I’m Glad I Was An Unpaid Blogger

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I was an unpaid blogger and I’m proud of that. After following the recent back and forth between an established journalist and The Atlantic over the depressingly low pay of freelance writers, I thought I’d explore what it meant to me to work for, essentially, free.

Corporate health insurance and a moderate savings account are new additions to my life after spending five impoverished years as an underpaid freelance blogger, sleeping on the floor of my unfurnished Southern California apartments. While many critics deride the exploitation of new writers by financially beleaguered media outlets, I was thrilled to have the opportunity to trade a living wage in exchange for exposure.

Reuters financial blogger and lovable British dry-humor enthusiast Felix Salmon rekindled the ongoing debate when he tweeted about a testy exchange between a freelance writer and an Atlantic editor.

“I am a professional journalist who has made my living by writing for 25 years and am not in the habit of giving my services for free to for profit media outlets so they can make money by using my work and efforts by removing my ability to pay my bills and feed my children,” wrote Nate Thayer.

The Atlantic’s digital tech editor, Alexis Madrigal, has written an impassioned, sympathetic, and math-y 4,000-word response to yesterday’s kerfuffle, concluding “the economics of our business are terrible in some ways. And like everything else, the worst of it falls on the workers, the people making the widgets, doing the journalism, making the beds.”

Media Outlets didn’t always offer depressingly low rates. Prior to the Internet and Craigslist-apocalypse that sparked the financial decline of newspapers dependent on physical advertising revenue, freelance journalists could make an enviable living. Magazines and mainstream papers could offer $2/word, meaning a substantial 2,000 word feature would net +$4,000 (and often much more).

With an explosion of new media competitors (like TechCrunch) and plummeting online ad revenue, each individual story made far, far less profit. Media outlets still in need of content were forced to offer low or no-pay stories in exchange for reputation-building exposure.

Madrigal explains the weird odds that an expensive freelance writer could help him fill his traffic needs:

“But here’s the weird thing: while the top six or seven viral hits might make up 15-20 percent of a given month’s traffic, the falloff after that is steep. And once you’re out of the top 20 or 30 stories, a really, really successful story is only driving 0.5 percent or less of a place like The Atlantic’s monthly traffic. But that’s the best-case scenario. In most cases, even great reported stories will fizzle, not spark. They will bring in 1,000 or 3,000 or 5,000 or 10,000 visitors. You’d need thousands of these to make a big site go.”

As a result, it’s only sustainable to fund in-house writers or accept some freelancers for little-to-no money.

Contrary to the opinion of some of my media colleagues, I’m thrilled there was an opportunity to be a poor freelance blogger. If it weren’t for underpaid writers, I never would have had the opportunity to be a journalist.

I got started as an unpaid “expert blogger” for Fast Company’s new user-generated content program. After hustling my way into tech conferences and bagging choice interviews, Fast Company featured my posts on the front page, which gave me just enough leeway to pitch paid blogging gigs. But “paid” is a laughable exaggeration: we’re talking $50 for 8 hours of work and, often, interstate travel. I hit the jackpot when I received a whopping $500 for a front-page investigative business report that took weeks to write, on top of travel and all-day interviews.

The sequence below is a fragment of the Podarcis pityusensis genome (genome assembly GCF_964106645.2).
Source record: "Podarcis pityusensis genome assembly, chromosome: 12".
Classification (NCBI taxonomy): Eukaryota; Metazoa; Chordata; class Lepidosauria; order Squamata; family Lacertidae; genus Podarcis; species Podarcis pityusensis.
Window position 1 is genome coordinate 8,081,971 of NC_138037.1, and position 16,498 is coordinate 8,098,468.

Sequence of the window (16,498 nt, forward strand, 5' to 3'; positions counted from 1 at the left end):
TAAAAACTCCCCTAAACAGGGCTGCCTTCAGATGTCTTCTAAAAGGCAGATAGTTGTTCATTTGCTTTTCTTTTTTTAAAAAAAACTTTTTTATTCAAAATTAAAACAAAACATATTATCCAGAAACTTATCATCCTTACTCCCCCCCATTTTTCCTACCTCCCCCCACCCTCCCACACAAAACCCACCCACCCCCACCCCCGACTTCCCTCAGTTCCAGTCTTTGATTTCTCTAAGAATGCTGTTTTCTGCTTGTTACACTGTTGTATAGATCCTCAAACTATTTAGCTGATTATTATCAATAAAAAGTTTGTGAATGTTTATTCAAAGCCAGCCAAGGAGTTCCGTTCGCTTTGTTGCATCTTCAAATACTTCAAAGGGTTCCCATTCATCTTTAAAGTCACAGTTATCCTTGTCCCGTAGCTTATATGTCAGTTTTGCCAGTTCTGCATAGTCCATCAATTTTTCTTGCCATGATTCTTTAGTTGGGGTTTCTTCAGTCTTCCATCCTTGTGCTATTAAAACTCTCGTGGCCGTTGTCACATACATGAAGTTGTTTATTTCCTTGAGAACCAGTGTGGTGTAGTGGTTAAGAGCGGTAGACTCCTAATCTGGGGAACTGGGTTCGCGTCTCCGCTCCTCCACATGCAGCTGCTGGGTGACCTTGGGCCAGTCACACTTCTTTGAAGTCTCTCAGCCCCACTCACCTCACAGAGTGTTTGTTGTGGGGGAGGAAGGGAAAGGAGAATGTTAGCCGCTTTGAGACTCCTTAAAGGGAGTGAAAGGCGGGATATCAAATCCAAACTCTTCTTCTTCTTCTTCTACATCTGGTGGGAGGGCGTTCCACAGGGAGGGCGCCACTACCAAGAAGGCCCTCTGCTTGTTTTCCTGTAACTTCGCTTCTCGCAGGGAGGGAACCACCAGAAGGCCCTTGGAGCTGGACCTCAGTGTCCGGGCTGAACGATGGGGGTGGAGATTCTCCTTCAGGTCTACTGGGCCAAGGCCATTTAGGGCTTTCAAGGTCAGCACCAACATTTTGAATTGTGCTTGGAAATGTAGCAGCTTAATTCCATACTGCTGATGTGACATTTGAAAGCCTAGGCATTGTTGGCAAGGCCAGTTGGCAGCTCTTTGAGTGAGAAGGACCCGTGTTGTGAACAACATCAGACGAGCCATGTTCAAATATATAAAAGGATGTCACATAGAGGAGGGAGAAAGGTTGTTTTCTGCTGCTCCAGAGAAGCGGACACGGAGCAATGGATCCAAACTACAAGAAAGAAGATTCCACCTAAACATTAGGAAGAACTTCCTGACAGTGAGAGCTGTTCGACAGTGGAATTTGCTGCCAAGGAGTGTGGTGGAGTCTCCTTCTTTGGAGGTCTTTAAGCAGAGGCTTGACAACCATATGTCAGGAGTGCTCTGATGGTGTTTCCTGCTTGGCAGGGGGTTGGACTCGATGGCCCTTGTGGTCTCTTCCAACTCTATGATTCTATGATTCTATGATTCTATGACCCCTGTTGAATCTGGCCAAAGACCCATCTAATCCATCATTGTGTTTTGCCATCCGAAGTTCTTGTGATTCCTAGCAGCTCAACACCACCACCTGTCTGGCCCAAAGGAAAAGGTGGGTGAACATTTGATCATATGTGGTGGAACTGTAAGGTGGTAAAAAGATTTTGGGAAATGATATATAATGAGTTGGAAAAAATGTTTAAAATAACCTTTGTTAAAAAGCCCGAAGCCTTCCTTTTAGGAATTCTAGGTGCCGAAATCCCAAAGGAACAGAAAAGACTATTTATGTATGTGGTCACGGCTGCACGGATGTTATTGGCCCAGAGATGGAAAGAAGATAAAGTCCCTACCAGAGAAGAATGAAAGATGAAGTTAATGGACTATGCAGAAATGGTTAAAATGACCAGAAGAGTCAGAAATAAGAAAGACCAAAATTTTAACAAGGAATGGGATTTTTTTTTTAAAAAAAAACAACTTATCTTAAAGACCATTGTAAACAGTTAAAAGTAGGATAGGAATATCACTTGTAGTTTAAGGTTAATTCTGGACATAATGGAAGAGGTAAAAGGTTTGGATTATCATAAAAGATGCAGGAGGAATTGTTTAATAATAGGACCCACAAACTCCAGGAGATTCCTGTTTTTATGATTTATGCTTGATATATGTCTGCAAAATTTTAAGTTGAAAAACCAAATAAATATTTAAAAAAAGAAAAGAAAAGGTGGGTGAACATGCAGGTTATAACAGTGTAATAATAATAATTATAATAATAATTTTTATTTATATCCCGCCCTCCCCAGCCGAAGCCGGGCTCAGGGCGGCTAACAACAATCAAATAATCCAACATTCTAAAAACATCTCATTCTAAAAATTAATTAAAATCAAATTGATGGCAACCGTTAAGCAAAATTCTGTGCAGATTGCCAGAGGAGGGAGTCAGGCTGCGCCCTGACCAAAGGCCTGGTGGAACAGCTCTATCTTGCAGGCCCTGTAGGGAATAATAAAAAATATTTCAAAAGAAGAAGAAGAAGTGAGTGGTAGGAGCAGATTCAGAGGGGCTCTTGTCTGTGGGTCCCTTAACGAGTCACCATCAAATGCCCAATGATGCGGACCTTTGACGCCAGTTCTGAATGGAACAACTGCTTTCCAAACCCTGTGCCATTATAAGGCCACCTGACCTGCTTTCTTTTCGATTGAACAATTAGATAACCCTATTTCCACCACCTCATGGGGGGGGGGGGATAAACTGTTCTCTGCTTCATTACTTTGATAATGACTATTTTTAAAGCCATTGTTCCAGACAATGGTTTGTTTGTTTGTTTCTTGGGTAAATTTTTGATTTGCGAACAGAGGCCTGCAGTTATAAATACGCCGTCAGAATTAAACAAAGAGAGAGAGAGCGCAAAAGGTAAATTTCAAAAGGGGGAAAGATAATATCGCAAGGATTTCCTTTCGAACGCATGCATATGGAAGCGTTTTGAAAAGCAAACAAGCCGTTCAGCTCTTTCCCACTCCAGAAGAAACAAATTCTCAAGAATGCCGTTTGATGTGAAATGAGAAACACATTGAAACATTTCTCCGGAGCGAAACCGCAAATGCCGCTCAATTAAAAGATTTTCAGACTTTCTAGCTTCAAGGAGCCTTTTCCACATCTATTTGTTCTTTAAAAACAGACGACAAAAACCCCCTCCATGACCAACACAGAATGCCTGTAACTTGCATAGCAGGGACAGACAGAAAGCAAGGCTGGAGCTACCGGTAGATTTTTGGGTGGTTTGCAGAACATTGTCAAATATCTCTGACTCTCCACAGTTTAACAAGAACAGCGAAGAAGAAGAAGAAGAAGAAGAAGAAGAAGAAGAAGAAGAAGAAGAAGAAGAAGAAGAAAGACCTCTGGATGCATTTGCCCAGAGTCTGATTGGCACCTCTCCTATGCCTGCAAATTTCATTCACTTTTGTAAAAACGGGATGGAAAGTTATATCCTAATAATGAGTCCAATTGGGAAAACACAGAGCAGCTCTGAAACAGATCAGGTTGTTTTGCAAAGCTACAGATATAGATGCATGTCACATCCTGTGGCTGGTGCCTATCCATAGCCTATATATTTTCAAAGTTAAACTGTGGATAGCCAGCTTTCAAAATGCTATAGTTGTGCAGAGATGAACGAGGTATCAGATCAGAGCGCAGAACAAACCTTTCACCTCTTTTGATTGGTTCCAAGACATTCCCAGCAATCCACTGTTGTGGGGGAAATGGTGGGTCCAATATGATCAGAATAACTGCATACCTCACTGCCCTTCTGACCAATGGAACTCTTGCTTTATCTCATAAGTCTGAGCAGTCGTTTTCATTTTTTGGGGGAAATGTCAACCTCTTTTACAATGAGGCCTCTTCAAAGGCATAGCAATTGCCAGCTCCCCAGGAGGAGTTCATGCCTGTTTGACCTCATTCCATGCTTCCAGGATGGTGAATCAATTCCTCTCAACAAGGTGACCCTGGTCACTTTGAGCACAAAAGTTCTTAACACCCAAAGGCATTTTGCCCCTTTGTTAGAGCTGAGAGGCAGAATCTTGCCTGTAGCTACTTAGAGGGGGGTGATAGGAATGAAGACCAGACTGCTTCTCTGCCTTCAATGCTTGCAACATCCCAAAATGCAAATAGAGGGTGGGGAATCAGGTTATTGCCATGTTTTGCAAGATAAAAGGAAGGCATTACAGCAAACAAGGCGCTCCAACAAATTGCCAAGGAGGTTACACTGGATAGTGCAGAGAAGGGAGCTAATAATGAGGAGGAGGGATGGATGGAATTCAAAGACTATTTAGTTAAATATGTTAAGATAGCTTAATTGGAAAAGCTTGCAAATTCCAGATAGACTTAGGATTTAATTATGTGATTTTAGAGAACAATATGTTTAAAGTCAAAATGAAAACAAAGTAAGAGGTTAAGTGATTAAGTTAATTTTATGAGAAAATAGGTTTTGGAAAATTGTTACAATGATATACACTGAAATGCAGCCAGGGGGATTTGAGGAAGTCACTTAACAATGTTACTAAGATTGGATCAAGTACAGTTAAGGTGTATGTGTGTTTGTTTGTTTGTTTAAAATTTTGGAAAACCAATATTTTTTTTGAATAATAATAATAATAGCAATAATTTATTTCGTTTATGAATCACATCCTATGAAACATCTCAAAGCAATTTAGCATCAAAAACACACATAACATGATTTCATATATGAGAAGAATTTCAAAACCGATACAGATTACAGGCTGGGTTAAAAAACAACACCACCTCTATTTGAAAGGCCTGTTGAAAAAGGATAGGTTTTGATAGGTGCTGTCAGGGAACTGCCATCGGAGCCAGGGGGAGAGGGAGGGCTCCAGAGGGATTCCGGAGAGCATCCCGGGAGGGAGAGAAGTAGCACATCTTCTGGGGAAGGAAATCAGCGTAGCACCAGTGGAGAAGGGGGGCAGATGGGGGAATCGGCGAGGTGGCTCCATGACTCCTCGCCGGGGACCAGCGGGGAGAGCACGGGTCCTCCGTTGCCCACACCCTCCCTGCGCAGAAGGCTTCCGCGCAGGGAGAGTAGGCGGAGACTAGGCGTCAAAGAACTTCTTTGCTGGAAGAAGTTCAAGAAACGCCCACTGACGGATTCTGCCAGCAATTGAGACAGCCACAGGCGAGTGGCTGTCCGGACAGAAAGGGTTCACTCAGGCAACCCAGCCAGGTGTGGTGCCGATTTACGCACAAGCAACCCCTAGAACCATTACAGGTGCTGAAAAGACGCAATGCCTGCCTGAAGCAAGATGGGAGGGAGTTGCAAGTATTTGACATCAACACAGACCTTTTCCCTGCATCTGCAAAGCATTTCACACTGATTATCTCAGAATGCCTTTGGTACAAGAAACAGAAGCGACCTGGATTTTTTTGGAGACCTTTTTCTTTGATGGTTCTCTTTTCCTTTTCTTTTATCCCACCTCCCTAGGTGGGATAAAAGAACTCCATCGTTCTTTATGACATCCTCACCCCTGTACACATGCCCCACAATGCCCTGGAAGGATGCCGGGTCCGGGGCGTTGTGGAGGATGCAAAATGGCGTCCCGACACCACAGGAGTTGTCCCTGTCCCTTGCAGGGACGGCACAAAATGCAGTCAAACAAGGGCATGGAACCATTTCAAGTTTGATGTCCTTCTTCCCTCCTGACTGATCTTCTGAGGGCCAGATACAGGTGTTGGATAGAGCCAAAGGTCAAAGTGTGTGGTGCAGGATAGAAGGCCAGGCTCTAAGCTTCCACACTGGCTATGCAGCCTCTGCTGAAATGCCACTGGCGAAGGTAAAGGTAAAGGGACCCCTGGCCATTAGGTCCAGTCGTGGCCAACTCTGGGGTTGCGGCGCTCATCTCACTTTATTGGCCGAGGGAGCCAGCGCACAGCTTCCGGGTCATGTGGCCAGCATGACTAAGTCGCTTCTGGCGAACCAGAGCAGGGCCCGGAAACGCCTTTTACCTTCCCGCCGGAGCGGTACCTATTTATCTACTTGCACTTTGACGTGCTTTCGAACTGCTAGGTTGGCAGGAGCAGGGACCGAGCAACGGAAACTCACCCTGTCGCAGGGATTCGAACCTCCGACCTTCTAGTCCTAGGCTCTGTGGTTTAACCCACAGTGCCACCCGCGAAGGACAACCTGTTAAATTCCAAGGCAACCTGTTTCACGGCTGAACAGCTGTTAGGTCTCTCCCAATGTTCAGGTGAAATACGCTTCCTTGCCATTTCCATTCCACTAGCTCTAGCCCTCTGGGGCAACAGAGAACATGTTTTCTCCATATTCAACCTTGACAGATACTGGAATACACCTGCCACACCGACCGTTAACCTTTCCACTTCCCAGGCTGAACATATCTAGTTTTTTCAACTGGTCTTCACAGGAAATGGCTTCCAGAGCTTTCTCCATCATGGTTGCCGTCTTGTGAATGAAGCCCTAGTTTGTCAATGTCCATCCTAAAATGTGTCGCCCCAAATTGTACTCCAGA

But, here’s the secret I never told editors: I would have done it for free. Putting CNN, The Atlantic, and Fast Company on my resume gave me extraordinary access to the top rungs of the business and political world. I was addicted to meeting fascinating people and writing (hopefully) compelling stories. It eventually gave me the credentials to get my first paid gig back at Fast Company.

Even now that TechCrunch is a full-time-plus job, I still take time out of my scarce dating life to write. Last month, I published an op-ed for The Atlantic’s politics section supporting Congress’ move to defund the discipline of political science from the National Science Foundation. From the emails I’ve received in response, it’s sparked an important discussion within the political science community about the relevancy of modern-day academic research.

I’m yet to get around to invoicing The Atlantic. And, let’s keep this our little secret, I probably would have paid them for the opportunity get my thoughts in a publication I know political scientists read. (For conspiracy theorists: No, I’m not cozying up to The Atlantic. I’ve written criticisms of their stories in the past, which I’m sure doesn’t ingratiate me to their editorial staff.)

Now, I wish we lived in a world where content was a profitable business. But I don’t blame editors who offer to take pieces for no money. In fact, I’d be angry if the media business somehow developed an ethos of refusing to take freelancer pieces because they didn’t want to appear to be exploiting writers. In that moral-high-horse world, there’s a lot of wonderful information that would never be published.

I’m not sure if the career of professional freelancer will even exist in a decade. When I got started, I was a humble graduate student on the path to being a professional academic. There are a lot of great pieces written by those who never plan on being full-time writers.

I think few if any writers get into this job for the money; therefore, the money shouldn’t get in the way. Because, when times are tough (and they are very tough), the most important priority is the free flow of information.